How many categories of numerals are there, and what are their functions? No, you haven’t stumbled onto DailyMathTips.com by mistake; this post helps sort out the ways you can refer to numbers and under which circumstances, with nary a digit or operational sign in sight. Ready? One, two, three . . .
1. Cardinal Numbers
Cardinal numbers — one, two, three, or the numeric equivalents, and so on — represent simple quantity (though, as shown in the previous paragraph, they can also be employed in a countdown — or, in that case, a countup). The names of English numerals are all derived from Old English, as are the suffixes -teen, which derives from a form of ten and means “ten more than,” and -ty, which means “ten.” Hundred and thousand are also derived from old English, but million and other terms for orders of magnitude come from Latin by way of French.
2. Collective Numerals
Collective numerals represent sets. There are various subcategories — kinship terms such as twin and triplet, and musical terms like duo and trio – and, well, singletons, like that word, pair, dozen, and so on. Language origin varies among these assorted words.
3. Composite Numbers
Composite numbers — unary, binary, ternary, and so on — represent composition (what something is composed of). Binary is the only one of these Latin-derived terms commonly used, though quaternary was applied to a geological age.
4. Distributive Numerals
Distributive numerals represent alternating patterns. In some languages (like Latin, which has singuli and bini, for example, to mean “one by one” or “two by two” respectively), these numerals are represented by a single term, are usually described in English in phrases such as “each day,” “every other week,” and “every third month.” However, English also has one-word examples such as centennial and its multiplied variants, descended from Latin terms.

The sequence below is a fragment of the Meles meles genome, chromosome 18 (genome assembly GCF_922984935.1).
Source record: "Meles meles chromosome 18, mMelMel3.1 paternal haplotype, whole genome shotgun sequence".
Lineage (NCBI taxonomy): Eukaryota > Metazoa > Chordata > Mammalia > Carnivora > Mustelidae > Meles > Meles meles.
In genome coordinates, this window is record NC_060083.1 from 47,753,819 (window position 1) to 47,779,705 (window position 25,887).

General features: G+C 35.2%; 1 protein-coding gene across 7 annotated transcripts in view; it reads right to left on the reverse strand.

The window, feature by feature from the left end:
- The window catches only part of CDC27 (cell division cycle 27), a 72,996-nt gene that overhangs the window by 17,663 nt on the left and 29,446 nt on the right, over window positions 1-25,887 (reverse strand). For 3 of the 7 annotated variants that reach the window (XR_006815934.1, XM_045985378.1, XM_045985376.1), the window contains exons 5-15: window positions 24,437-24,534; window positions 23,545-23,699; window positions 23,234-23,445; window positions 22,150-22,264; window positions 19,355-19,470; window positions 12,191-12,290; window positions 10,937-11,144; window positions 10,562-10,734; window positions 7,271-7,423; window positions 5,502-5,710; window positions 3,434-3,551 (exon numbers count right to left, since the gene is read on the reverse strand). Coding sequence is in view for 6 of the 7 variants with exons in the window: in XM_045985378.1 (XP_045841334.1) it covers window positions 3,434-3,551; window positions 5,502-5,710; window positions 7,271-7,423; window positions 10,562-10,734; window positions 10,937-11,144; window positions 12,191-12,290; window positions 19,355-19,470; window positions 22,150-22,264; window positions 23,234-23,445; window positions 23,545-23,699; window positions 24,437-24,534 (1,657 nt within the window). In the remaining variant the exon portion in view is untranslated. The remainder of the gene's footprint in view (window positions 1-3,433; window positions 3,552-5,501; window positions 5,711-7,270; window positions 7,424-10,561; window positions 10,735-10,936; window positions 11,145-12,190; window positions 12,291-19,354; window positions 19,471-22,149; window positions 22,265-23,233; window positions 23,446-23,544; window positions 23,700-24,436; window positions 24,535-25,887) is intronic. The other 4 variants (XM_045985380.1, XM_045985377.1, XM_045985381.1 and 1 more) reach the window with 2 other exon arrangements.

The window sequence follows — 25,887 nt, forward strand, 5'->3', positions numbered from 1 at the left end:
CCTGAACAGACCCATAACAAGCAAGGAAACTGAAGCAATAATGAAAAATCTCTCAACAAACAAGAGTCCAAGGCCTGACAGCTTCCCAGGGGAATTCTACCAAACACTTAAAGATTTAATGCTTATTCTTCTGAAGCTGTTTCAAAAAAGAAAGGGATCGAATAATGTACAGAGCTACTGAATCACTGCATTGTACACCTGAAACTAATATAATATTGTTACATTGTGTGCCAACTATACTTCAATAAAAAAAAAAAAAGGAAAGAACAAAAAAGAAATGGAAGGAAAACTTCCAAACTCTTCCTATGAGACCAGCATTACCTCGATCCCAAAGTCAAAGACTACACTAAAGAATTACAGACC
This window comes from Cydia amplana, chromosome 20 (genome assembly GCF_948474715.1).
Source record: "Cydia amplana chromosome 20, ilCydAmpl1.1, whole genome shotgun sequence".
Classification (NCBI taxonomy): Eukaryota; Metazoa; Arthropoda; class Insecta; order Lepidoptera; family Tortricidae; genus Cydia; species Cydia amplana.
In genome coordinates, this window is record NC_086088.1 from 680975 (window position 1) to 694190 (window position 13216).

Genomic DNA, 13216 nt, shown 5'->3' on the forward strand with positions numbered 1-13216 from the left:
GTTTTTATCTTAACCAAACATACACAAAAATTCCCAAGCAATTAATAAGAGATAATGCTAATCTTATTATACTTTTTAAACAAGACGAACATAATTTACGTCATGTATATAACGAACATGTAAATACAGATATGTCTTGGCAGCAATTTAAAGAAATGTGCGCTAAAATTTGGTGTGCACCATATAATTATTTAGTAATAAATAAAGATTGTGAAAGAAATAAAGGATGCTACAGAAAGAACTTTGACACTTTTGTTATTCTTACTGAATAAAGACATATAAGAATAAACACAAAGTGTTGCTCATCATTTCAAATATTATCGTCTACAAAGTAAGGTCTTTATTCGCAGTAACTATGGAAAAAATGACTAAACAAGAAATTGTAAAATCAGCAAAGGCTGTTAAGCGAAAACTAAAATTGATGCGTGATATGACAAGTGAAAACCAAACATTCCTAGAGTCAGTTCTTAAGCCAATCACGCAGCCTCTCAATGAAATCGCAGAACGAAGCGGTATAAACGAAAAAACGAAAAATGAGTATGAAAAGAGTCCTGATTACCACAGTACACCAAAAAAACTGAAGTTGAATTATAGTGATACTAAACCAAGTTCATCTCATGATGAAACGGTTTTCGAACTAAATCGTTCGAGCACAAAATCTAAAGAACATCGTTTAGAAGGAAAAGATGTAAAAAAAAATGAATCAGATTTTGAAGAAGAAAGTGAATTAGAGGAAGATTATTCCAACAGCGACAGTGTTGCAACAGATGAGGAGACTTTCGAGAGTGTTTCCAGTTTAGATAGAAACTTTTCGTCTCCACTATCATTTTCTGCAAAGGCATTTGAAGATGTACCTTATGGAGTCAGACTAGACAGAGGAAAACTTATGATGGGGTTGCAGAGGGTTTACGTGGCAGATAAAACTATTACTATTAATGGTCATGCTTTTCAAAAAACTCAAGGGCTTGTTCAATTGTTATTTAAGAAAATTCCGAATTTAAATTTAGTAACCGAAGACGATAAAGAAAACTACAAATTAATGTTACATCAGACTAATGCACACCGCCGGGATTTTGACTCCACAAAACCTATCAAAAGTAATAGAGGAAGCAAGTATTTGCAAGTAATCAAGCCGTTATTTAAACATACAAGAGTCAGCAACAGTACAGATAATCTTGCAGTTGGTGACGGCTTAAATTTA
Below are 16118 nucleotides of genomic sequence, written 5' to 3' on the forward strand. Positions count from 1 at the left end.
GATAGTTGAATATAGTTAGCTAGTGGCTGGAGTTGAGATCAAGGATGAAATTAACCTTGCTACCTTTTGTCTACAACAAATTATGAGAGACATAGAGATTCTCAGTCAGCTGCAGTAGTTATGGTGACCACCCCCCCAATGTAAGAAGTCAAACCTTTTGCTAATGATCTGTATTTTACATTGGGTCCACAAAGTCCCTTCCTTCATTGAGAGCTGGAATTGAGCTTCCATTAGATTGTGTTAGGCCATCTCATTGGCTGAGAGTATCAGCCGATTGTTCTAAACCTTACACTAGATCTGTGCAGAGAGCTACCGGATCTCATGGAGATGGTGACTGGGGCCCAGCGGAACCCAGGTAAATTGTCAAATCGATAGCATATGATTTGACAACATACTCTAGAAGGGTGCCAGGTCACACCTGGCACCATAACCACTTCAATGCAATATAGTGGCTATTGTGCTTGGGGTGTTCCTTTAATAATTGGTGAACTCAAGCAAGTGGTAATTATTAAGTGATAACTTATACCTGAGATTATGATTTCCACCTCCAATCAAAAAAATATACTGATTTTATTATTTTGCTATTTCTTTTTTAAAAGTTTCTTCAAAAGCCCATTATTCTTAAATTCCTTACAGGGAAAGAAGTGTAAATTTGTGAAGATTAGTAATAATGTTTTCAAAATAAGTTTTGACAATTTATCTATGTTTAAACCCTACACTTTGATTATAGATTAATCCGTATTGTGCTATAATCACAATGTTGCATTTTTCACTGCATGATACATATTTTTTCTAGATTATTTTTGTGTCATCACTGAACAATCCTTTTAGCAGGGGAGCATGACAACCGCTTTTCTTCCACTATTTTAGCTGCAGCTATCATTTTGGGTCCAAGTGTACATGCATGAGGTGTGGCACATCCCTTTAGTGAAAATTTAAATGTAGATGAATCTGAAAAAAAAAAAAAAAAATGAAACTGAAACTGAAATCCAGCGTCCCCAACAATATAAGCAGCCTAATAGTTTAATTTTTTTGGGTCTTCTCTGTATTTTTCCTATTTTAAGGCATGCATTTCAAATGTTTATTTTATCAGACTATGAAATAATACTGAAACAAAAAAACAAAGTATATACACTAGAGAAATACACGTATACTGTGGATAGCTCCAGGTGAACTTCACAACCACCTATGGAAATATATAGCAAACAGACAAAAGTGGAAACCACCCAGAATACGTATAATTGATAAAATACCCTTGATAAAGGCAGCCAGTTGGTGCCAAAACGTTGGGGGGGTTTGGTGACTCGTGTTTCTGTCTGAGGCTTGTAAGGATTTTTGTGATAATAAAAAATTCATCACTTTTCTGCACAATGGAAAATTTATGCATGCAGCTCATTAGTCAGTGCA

5. Multiplicative Numbers
Multiplicative numbers — once, twice, thrice — represent repetition. The ancestors of these words are variations on the Old English words for one, two, and three. Among the categories listed in this post, the multiplicative group is the only one that does not represent any value higher than three. (The reason for this lack is unknown, though perhaps it’s because it’s rarely necessary to describe an attempt or action beyond several previous efforts.)
6. Ordinal Numbers
Ordinal numbers — first, second, third, and so on — represent sequential order. Second is anomalous in that it alone comes from Latin rather than Old English; it supplanted the ambiguous English word other (still used in this sense in the phrase “every other”). There was never a twoth — or a onth, for that matter; that latter vacancy was filled by a form of fore, while third and so on are derived from the cardinal numbers.)
This is a good place to remind writers to deactivate the function on their computer that, by default, creates superscript ordinal indicators (miniature renditions of st, nd, rd, and th perched on the right shoulders of numerals). The perverse persistence of this Victorian affectation in state-of-the-art word-processing programs is a puzzler — and an annoyance to editors, who have to convert such aberrant symbols into baseline indicators before production.
7. Partitive Numbers
Partitive numbers — half, thirds, fourths, and so on — represent fractions. Half, which is from Old English, originally meant merely “part.” (Behalf, meaning “on the part of,” retains this imprecise meaning.) The others are just variations on Old English terms for the associated numbers.
8. Ranking Numerals
Ranking numerals – primary, secondary, tertiary, and so on (this class shares quaternary and higher values with the composite-numbers category) — represent degrees of importance or relevance. These terms are ultimately Latin in origin.
9. Reproductive Numbers
Reproductive numbers — single, double, triple, and so on, plus the generic multiple — represent replication. Single and double are from Latin by way of French; the higher values are all directly from Latin.
10. Miscellaneous Terms
Deuce, from the similarly pronounced precursor to French deux, is an old-fashioned synonym for two that persists in sports and gambling references. The mild oath “What the deuce,” a euphemism for “What the devil?” probably comes from association with deuce as a low score and therefore the outcome of bad luck.
Trinity, from Latin through French, and triad, directly from Latin, both mean “a group or set of three.” Triplicate, meaning “threefold,” is from Latin; -fold is from the Old English cognate of -plus, which is where we got the element -ple and its extension -plicate. Treble is the French form of triple; both come from the Latin triplus. Trice, used in the phrase “in a trice,” meaning “quickly,” is unrelated to thrice (“three times”); it’s of nautical origin, from a Middle English word borrowed from a Dutch term meaning “pull, hoist.”